Let’s get right to the definition. Public Relations, or “PR”, is:
the strategic management of relationships between an organization and its diverse publics, through the use of communication, to achieve mutual understanding, realize organizational goals, and serve the public interest.
I love this definition because it reminds us that it is not all about us as business owners. We need the public to buy our product or service, but we need to build a relationship with them first. How do we do that? By communicating with them, and ensuring they understand what it is we do and how it benefits them. And then we can achieve our goals. It’s what business should be like, right?
What PR is Not
PR is not telling a story – especially one that isn’t true – in order to get the most media coverage, hype, likes, follows, and commentary possible. If you lie, distort, deceive, and twist the truth, it is spin. And it may come back to haunt you later in the form of a crisis!
People tend to confuse this with publicity – a subset of PR – which is creating attention for a business through media relations or within industries. Again, the difference is the end result of achieving mutual understanding and company goals, and serving public interest. If you are not operating ethically, you will not achieve mutual understanding with the public in any situation. You will not achieve good PR.
I attended an event where the keynote speaker handed out a resource sheet, and a female attendee jumped up saying “Thank you for listing my business!” She was surprised. This is good PR, even though the woman didn’t plan for it, but she could have been aware that the speaker knew of or tried her product. This is why customer testimonials and good reviews work so well, because people like to hear good news from other people.
What PR Might Look Like for Your Business
Most small businesses are doing Consumer PR by nature when engaging in customer or client service. Any communications tool that connects your business to the public (social media, for example) is a PR tool. But there are other methods you may need to engage in, combined with media relations, that you may not have thought about:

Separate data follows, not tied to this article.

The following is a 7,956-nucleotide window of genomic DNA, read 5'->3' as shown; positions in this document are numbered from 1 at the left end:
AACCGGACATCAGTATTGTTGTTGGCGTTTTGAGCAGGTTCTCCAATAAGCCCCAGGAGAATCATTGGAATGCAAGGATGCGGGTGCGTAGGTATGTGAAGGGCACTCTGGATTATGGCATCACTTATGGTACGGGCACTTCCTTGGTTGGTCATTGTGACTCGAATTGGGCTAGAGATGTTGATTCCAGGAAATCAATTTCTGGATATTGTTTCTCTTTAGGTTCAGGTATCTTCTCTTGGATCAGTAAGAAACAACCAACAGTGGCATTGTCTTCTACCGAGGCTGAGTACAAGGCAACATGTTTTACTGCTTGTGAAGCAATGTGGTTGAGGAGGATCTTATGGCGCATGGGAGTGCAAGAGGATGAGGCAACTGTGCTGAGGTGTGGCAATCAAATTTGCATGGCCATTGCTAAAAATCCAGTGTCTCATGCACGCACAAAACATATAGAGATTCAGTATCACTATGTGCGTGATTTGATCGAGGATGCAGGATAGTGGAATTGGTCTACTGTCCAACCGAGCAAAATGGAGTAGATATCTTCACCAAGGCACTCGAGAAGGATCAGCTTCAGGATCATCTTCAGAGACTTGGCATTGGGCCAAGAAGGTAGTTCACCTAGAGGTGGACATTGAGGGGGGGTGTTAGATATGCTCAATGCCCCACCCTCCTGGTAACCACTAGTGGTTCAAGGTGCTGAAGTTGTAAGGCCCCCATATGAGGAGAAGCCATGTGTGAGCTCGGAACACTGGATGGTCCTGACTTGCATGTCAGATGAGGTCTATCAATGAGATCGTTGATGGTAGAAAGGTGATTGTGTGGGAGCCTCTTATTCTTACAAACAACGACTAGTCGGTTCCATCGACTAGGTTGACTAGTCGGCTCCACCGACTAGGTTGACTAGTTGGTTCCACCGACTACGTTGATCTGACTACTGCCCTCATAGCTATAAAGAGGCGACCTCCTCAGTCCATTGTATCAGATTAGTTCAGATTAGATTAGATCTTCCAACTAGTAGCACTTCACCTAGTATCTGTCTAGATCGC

- Investor Relations – How are you communicating with your shareholders regularly?
- Internal Relations – How do you keep staff updated with changes, and involve them in the company culture?
- Issues Identification – If issues are important in your business, are you staying top of mind on them, and positioning yourself as an expert in the issue?
- Crisis Communications – Do you have a plan in place for communicating to the public should the need arise?
- Community Relations – How are you engaging with the key communities related to your business?
- Government Relations – How are you engaging with the key government parties or regulatory authorities related to your business?
- Event Management Planning – If your business regularly holds events, are you giving the public (or your staff) a genuine experience of what your company represents?
Final PR Tips
As we enter the age of digital marketing where tools are evolving faster than we can master them, it is important to analyze your current relationship with your clients and customers before you jump into learning and using new tools. Whether it’s PR or another marketing tool, ask yourself: will this serve public interest? Will it help people understand why our business is important?
The most successful small businesses owners I know have excellent relationships with their clients and customers, and will even engage with their audiences to determine what tools to use next. Good luck on your PR journey!